As all good lawyers know, having leverage is everything, whether you are doing a transaction or trying to settle a dispute. And what could be better leverage than a court order directing your adversary’s bank to freeze the funds in an operating account? Obviously, such a potent weapon could, and often does, allow a plaintiff to dictate the terms of settlement to the defendant. While being able to do this might sound like a fantasy, Massachusetts courts routinely order a freeze on bank accounts through a mechanism called a “trustee process attachment.” Further, some judges even issue trustee process attachments ex parte, i.e., without the defendant having an opportunity to oppose the request for such relief.
If in-house counsel understand how trustee process attachments work, they can help position their companies to more easily (i) obtain trustee process attachments against future adversaries and (ii) avoid having their own bank accounts frozen.
The first thing to understand about trustee process attachments is that they simply are not very hard to get. Under Rule 4.2 of the Massachusetts Rules of Civil Procedure, if a plaintiff establishes a likelihood of success on the merits of its claim, a judge almost certainly will issue a trustee process attachment up to the amount of the likely recovery. A plaintiff does not have to show (a) that the money at issue is related in any way to the plaintiff’s claim or damages, or (b) that the plaintiff might suffer irreparable harm if the request for a trustee process attachment is denied. Thus, convincing a judge to issue a trustee process attachment is markedly easier than obtaining any sort of injunctive relief.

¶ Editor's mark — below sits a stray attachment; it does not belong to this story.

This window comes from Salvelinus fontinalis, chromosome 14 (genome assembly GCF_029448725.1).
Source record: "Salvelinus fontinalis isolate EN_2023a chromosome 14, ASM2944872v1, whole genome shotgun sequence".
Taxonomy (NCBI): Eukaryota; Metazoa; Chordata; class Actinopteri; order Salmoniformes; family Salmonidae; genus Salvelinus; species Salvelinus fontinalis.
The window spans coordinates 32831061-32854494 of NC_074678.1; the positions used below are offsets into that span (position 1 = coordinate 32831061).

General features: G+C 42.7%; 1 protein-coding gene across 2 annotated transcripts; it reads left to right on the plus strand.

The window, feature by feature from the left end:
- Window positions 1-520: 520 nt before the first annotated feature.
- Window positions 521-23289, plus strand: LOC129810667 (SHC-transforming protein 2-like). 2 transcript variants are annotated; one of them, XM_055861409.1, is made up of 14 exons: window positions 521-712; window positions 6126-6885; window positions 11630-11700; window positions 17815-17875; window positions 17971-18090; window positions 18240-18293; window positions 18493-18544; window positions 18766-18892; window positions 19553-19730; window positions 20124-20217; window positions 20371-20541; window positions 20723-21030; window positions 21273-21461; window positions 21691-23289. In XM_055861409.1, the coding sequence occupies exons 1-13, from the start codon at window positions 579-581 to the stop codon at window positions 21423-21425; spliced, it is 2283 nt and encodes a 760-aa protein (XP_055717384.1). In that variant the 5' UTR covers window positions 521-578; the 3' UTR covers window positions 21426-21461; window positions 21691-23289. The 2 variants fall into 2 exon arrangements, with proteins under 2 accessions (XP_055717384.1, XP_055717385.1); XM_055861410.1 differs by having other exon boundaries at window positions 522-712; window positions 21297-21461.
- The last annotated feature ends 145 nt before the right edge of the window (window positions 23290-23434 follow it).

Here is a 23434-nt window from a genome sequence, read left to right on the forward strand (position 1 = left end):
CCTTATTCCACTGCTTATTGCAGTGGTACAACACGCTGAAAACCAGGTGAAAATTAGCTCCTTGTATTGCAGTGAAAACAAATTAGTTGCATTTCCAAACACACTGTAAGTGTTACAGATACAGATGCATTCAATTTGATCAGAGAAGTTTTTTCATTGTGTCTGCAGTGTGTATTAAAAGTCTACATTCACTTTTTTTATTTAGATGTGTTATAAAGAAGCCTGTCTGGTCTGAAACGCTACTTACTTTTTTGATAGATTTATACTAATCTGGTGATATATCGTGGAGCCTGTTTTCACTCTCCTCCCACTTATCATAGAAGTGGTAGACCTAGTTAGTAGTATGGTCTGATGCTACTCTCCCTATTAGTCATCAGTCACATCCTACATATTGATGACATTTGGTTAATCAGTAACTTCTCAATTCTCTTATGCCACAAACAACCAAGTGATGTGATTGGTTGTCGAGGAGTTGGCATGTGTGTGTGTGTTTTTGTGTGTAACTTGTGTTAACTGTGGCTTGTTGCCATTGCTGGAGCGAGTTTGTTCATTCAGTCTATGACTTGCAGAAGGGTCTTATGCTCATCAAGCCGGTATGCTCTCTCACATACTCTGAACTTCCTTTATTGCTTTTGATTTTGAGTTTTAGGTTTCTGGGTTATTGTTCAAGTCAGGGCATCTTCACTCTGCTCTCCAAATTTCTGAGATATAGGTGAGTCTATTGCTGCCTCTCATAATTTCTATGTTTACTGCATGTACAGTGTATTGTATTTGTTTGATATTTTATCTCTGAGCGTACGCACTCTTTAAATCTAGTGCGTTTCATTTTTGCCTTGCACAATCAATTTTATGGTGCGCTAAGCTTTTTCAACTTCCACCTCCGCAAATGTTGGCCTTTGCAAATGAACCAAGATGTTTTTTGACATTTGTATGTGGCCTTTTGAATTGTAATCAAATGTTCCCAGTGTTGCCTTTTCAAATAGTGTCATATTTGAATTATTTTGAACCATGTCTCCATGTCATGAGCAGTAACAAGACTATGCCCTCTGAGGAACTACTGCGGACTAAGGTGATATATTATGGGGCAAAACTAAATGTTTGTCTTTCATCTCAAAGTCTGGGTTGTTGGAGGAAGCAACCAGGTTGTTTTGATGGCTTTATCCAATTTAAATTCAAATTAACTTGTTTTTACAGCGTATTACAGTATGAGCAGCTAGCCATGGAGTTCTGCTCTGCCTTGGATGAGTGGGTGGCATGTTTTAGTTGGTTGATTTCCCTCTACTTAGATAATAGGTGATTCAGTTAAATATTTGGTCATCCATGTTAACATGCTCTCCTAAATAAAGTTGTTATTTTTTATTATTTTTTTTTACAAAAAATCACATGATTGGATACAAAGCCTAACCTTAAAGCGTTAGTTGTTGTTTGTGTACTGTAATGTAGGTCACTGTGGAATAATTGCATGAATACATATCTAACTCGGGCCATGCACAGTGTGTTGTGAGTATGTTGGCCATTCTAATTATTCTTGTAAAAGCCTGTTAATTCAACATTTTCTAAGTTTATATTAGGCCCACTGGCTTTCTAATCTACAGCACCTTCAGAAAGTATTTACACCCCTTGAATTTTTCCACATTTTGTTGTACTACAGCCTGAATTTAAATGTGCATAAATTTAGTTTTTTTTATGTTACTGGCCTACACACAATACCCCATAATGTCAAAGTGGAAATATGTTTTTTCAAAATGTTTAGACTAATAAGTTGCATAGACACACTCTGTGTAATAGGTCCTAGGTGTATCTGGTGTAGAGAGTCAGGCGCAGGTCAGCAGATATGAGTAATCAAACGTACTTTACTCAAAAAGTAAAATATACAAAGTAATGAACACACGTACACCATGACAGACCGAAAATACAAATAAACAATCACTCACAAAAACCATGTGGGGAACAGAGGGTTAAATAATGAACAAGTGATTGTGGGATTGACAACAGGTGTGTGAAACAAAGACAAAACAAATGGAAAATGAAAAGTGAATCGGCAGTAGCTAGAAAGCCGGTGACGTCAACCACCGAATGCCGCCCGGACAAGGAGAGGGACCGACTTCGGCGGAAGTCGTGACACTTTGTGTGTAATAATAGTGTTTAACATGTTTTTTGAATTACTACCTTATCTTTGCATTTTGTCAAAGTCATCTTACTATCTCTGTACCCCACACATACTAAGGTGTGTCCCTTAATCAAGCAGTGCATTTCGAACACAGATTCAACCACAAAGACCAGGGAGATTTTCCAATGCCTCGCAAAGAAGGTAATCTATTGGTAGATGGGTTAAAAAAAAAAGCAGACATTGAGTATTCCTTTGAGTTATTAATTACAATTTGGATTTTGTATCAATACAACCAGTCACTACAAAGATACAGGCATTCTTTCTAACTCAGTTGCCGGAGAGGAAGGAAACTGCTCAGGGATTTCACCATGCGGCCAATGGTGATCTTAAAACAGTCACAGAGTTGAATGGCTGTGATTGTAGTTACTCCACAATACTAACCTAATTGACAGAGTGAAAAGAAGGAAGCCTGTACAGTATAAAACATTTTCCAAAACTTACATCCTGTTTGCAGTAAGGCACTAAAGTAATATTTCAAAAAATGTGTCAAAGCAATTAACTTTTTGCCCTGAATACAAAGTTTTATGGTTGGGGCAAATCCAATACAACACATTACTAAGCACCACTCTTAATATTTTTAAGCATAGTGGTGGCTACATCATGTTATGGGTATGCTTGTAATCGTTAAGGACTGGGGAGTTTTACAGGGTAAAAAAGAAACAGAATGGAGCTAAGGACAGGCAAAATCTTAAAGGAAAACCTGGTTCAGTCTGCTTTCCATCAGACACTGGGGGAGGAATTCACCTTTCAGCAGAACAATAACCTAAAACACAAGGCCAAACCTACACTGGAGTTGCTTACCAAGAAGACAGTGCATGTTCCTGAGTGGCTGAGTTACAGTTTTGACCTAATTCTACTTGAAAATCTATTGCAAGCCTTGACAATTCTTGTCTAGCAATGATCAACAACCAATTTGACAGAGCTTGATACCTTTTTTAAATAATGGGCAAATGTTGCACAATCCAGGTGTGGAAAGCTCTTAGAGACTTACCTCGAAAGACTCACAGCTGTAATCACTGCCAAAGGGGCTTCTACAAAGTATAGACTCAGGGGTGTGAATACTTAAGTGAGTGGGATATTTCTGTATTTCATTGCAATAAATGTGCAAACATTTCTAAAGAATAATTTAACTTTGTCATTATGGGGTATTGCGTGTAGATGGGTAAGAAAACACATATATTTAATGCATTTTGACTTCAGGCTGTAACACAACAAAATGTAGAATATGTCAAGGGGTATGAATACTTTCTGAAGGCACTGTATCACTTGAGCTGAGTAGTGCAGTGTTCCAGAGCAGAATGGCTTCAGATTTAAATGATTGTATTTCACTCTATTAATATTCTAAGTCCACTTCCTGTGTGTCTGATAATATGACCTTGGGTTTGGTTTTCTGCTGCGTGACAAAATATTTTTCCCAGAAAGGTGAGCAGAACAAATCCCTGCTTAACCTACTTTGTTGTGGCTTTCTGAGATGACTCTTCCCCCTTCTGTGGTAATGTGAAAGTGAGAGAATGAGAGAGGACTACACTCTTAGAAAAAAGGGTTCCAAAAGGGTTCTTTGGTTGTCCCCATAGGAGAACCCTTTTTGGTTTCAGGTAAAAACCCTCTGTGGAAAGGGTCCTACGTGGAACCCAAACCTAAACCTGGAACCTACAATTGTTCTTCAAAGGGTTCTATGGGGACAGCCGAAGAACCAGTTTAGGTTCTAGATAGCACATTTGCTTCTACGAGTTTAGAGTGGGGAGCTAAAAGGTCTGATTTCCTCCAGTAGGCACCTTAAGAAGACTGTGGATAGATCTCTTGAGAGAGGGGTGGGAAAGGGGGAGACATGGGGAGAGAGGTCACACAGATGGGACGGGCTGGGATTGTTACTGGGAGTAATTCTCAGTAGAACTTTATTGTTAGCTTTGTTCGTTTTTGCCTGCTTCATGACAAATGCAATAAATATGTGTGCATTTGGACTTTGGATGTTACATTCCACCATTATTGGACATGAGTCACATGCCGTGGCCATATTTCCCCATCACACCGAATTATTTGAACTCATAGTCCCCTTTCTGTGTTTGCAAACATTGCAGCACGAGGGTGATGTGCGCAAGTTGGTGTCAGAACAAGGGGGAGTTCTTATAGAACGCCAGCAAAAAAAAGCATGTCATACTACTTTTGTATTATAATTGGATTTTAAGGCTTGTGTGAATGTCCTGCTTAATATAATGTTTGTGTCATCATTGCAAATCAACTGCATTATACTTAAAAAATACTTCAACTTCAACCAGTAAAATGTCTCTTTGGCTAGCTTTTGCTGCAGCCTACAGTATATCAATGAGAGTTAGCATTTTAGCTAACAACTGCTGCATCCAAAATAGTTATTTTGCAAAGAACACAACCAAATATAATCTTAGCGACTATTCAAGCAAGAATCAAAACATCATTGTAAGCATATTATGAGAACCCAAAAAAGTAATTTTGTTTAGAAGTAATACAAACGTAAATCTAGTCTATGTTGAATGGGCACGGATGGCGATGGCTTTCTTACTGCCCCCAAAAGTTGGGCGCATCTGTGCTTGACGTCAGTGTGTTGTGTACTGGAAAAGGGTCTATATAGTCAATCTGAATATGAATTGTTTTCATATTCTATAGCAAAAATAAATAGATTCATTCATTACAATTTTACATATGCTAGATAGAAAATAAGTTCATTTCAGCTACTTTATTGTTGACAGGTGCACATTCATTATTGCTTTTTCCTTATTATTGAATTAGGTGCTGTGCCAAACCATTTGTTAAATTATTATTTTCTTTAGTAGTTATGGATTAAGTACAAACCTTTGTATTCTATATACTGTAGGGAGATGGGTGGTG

Further, Rule 4.2 expressly allows a judge to consider issuing a trustee process attachment ex parte if a showing can be made that advance notice to the defendant likely would lead to the monies at issue being hidden, dissipated or removed from Massachusetts. Unlike an injunction, which usually precludes the defendant from taking certain action, a trustee process attachment actually makes the bank responsible for ensuring that money in the defendant’s account is not withdrawn. In fact, if an improper withdrawal occurs after notice of the trustee process has been served on the bank, the bank could end up being liable to the plaintiff for any shortfall in the account.
While a trustee process attachment is enforceable only in Massachusetts, that does not mean it is of no value if the defendant does its banking out of state. As long as a bank has at least one branch within Massachusetts, a defendant’s funds are attachable even if the branch used by the defendant is in another state. For example, if a defendant uses the Omaha, Nebraska branch of Bank of America, the deposits are attachable; if the defendant uses the Omaha Savings and Loan Bank (which has no branches in Massachusetts), the defendant’s deposits cannot be attached.
In light of the foregoing, it behooves your company’s business people to learn where your business partners bank. Further, if your partners do not use either a Massachusetts bank or a bank that does business in Massachusetts, you might consider requiring them to use a “National Bank.” In this way, you could ensure that the remedy of a trustee process is available without raising any undue suspicion. In any event, while in-house counsel may not want to think about disputes at the time a business relationship is just beginning, doing so can be very important.